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Manny Pacquiao, Metta World Peace, and Basketball

Fightland Blog

By Shawn Smith

Manny Pacquiao is a ten-time boxing world champion in eight different weight divisions. He's arguably one of the best boxers of all time.

His 2007 knockout of Oscar De La Hoya made him a star across the world. His bouts against Antonio Margarito, Miguel Cotto and an epic four-fight series with Juan Manuel Marquez made him a fan favorite. Not only did he win, but it was usually a firefight from bell to bell.

When you see and hear about Pacquiao, you think of boxing not basketball. Pacquiao stands at 5'6", and doesn’t have a freakishly long reach. He began his career in the flyweight division (114.6lb. max) and now fights as high as 154lbs. There is nothing about his physical makeup that suggests he would make a good basketball player, or even a mediocre one.

That hasn't stopped him from taking on a role as player and coach of the newly formed Kia Sorentos in the Philippine Basketball Association.  With the 11th overall pick in the 2014 PBA draft, Kia Sorentos took Pacquiao, positioned as a guard. How much playing time he gets remains to be seen (the season hasn't started yet), but he is expected to be a member of the team both on and off the court.

Perhaps more so than his play on the court, Pacquiao's influence and advantage to the team will come in his connections. It was announced recently that Metta World Peace, formerly known as Ron Artest, was in talks to join Kia Sorentos for the next season as an import player.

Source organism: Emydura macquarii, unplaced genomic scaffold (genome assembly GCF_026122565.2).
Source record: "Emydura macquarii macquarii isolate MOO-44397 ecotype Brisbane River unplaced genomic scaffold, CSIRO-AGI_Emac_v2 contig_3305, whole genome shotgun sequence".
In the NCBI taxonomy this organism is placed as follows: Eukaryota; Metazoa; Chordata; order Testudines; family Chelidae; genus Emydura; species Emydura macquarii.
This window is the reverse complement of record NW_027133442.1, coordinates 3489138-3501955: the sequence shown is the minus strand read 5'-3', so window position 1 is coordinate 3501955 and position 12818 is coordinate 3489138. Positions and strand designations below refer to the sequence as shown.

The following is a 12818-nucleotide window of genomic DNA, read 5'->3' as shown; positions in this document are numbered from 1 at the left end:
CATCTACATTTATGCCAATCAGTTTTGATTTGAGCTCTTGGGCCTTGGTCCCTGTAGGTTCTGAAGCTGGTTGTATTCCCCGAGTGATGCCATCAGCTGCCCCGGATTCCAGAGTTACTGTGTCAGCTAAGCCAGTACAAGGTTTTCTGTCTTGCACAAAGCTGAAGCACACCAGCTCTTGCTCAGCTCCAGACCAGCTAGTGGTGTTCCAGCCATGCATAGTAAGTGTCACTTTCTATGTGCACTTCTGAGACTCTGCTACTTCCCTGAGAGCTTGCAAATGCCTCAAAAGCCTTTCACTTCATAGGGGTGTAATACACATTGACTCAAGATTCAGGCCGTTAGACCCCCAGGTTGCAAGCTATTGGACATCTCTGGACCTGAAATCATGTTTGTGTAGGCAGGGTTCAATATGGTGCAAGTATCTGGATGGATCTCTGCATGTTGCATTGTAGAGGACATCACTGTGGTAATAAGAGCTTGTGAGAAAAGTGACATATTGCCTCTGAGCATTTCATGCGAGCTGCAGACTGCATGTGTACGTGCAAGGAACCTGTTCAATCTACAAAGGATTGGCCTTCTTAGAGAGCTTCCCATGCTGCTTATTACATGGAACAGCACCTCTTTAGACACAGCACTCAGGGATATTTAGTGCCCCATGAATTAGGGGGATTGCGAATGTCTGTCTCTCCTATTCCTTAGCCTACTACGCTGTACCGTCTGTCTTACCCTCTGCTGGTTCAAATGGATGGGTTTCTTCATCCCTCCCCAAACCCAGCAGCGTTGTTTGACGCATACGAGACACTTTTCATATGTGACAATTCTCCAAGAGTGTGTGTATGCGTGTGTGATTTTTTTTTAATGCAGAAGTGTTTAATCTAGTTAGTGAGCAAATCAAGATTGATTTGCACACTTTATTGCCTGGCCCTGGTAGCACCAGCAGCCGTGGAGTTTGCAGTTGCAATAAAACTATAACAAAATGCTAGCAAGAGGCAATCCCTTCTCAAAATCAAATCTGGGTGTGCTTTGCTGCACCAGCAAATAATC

Metta World Peace, who is currently in the process of changing his name to ‘Panda Friend’, was a professional basketball player in the NBA from 1999 until the 2013-2014 season. In that time, he played for the Chicago Bulls, Indiana Pacers, Sacramento Kings, Houston Rockets, L.A. Lakers and the New York Knicks. Throughout his career, he averaged 13.8 points over 930 games played in the big leagues.

If somehow Pacquiao could convince Metta World Peace to join Kia Sorentos, it would be a huge coup. Although Metta World Peace averaged 4.8 points per game in his final year, it has to be taken into consideration he was playing for the 37-45 garbage New York Knicks. The season before with the L.A. Lakers, he averaged 12.4, nearing his career average of 13.8. 

There's irony in having a fighter bring Metta World Peace in to play basketball, since one of his biggest stand out moments was an incident involving his fists and very little basketball.
 

In what has now become one of the most infamous moments in NBA history, a brawl broke out on November 19, 2004 during a game between the Indiana Pacers and the Detroit Pistons. The brawl, dubbed the 'Malice in the Palace' saw Metta World Peace (Artest at the time) leap into the audience and begin fighting with fans, which sparked a wild scene that saw players, fans and security in a heated incident.

As a result, Metta World Peace missed 86 games and was traded to the Sacramento Kings shortly thereafter.

Maybe he's more of a headache than it's worth, or maybe Metta World Peace is exactly the kind of eccentric character necessary to kick off a new team's inaugural season. At 6'7", Artest would be the largest player on the Kia Sorentos team (their center, usually the largest player on any court, stands only 6'4"). With a team and league made up of mostly Filipino players who have never played at any kind of high level, Metta World Peace would be able to walk in and dominate the league.

Don't try telling me that American audiences wouldn't be all over a reality television show on Metta World Peace dealing with the cultural differences in the Philippines. The Philippine Basketball Association may have just made their league worth watching.

Pacquiao to World Peace for the jump shot? Metta World Peace (or perhaps Panda Friend by then) mowing down fans after a bad game? Yeah, I'd watch that.

 

 

Check out these related stories:

Manny Pacquiao: The Man Who Reinvented Boxing

Manny Pacquiao’s Sparring Partner Lives to Tell the Tale

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